Date of Award
Doctor of Philosophy
Materials Science and Engineering
E.P. George, Y.F. Gao, D. Penumadu
Metallic glasses have many unusual properties, such as extremely high strength and large elastic limit. However, they are also brittle, failing in a catastrophic manner, as a result of the formation of highly localized shear bands at room temperature. Such flow localization has been attributed to the influence of strain softening or local heating, or a combination of both, which leads to the local drop in viscosity and, finally, the runaway of the shear band.
In this thesis, a novel method was developed for in situ observation of the localized shear processes. The inhomogeneous deformation of metallic glasses at room temperature and under a slow strain rate was found to be dominated by intermittent sliding on a principal shear plane in the sample. Such sliding results in flow serration in the stress-strain curve in the plastic region, and there is one-to-one correspondence between the intermittent sliding and flow serration.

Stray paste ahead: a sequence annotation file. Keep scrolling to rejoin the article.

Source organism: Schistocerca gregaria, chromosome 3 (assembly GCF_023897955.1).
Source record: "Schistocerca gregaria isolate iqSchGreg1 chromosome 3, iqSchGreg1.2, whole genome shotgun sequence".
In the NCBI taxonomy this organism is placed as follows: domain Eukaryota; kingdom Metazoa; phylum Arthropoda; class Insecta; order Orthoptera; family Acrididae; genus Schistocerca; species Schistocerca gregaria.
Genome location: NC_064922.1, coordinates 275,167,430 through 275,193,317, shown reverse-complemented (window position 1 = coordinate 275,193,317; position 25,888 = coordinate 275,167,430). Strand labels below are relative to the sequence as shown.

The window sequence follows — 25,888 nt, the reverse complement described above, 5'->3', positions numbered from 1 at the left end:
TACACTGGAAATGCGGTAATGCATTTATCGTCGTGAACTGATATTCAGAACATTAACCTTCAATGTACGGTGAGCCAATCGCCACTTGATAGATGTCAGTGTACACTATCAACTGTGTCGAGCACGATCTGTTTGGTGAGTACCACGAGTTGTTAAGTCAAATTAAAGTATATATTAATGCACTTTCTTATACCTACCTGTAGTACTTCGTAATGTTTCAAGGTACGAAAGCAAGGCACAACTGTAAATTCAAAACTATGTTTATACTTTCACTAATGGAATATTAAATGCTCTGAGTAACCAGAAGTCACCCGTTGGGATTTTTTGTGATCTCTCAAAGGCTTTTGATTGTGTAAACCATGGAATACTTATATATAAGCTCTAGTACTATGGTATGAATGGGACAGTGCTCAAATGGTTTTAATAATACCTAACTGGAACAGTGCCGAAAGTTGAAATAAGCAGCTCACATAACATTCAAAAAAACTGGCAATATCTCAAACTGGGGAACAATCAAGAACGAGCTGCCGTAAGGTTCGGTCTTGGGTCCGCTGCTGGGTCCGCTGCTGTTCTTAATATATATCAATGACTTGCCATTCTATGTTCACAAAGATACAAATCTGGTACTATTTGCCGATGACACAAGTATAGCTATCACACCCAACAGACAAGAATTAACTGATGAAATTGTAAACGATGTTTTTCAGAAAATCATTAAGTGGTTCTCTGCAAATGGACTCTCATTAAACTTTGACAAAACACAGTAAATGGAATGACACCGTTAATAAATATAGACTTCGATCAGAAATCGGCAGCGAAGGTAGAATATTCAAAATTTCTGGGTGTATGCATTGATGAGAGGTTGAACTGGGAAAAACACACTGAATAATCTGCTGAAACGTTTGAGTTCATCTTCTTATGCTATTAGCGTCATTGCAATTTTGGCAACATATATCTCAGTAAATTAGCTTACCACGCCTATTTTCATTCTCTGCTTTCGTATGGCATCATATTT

Using high speed camera and strain gages it was found that the displacement-time curves exhibited micron-sized bursts after the onset of yielding, apparently associated with formation of individual shear bands. Each displacement burst disclosed a three-step (acceleration, steady-state, and deceleration) process during the shear-band propagation. The viscosity of propagating shear bands was evaluated, and a detailed analysis based on free volume model indicated that shear-band propagation was mainly resulted from free volume accumulation. The propagating speed of shear band in a smaller metallic glass specimen was found to be slower, mainly because a lower accumulative strain energy.
The absence of flow serration in compression at high strain rates was a result of the fact that the propagation was overshadowed when crosshead speed approaches the speed of shear-band propagation. Nanoindentation on several metallic glasses at different indentation rates indicates a much higher critical strain rate for the disappearance of flow serration. Brittle metallic glasses were found to have a higher shear-band strain rate as a result of higher shear-band energy.
Song, Shuangxi, "Localized deformation in metallic glasses at the ambient temperature. " PhD diss., University of Tennessee, 2009.